Japan Aims To Be Carbon Free By 2050

Prime Minister Yoshihide Suga’s Previously Announced Pledge For The Country To Go Carbon Free Within The Next Few Decades

Japan Aims To Be Carbon Free By 2050

Japan adopted a climate plan that aims for the country to go carbon free by 2050, The Associated Press reported Friday.  The “green growth strategy” intends to achieve Prime Minister Yoshihide Suga’s previously announced pledge for the country to go carbon free within the next few decades, according to the news service.  The strategy adopted by Japan reportedly projects a 30 to 50 percent increase in electricity demand, proposes a three-fold increase in energy from renewable sources, and calls to maximize the use of nuclear power.

Gas-powered vehicles would be eliminated in 15 years as part of the plan. It also identified 14 industries, including offshore wind, hydrogen and fuel ammonia, and a roadmap for each sector’s growth.  The government, under the strategy, is to provide tax incentives to encourage investment in technology. It projects an annual gown of 90 trillion yen, about $870 billion, by 2030, and 190 trillion yen, about $1.89 trillion, by 2050, according to the AP.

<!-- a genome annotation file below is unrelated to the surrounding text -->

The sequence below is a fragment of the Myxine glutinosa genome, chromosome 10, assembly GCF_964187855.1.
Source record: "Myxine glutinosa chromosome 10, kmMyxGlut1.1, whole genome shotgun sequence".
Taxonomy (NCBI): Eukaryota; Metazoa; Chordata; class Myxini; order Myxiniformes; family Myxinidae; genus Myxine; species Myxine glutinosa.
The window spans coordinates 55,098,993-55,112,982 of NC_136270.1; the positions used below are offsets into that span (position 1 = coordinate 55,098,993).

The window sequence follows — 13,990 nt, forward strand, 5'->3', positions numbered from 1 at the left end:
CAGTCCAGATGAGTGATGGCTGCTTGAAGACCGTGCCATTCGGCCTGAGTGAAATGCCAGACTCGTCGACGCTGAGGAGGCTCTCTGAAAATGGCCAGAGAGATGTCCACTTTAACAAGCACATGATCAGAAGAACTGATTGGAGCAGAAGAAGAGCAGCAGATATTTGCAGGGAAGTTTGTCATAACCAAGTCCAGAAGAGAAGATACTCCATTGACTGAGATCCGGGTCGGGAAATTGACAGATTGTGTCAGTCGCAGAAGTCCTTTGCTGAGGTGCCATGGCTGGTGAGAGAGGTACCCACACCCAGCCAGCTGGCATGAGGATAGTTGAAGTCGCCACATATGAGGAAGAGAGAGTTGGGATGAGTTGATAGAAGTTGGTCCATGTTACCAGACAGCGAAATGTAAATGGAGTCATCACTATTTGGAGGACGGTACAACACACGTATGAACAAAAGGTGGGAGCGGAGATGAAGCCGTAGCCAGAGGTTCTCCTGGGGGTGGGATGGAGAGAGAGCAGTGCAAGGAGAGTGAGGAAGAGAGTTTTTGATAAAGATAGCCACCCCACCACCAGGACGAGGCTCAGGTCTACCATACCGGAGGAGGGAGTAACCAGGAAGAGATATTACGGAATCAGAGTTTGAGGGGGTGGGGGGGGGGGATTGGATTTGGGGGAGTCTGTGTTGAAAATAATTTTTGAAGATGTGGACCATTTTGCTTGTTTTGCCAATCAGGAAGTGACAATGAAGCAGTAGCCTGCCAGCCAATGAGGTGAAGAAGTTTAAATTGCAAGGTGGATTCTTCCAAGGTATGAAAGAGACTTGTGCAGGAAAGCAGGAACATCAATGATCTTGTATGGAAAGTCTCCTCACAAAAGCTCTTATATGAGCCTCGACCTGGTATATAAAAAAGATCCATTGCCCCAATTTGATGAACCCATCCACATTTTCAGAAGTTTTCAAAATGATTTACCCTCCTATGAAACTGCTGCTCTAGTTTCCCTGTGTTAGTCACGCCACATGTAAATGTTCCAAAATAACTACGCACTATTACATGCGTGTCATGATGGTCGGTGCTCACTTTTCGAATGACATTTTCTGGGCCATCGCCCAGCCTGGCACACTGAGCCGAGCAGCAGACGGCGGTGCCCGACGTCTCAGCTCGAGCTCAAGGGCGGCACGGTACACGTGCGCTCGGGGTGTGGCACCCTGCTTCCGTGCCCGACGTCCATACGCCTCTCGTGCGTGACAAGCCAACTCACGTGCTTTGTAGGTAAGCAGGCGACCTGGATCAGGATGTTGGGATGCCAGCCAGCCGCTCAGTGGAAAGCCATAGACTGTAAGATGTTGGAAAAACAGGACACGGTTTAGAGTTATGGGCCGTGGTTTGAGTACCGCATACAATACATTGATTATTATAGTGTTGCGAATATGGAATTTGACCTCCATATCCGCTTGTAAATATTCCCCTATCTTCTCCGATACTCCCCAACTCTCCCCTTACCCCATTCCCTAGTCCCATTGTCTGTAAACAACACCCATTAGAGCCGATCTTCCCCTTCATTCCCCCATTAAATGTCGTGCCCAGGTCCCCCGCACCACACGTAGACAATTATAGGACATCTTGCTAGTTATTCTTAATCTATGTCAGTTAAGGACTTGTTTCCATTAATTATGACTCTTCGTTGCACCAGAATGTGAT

The government will also offer tax incentives to companies, including a 2 trillion yen, about $19 billion, green fund, the news service noted.  In the U.S., President-elect Joe Biden recently laid out his climate goals and announced nominees for key climate and energy posts. Biden’s goals include creating 1 million clean energy jobs in the auto industry and implementing a carbon-free electric sector by 2035.

This news was originally published at The Hill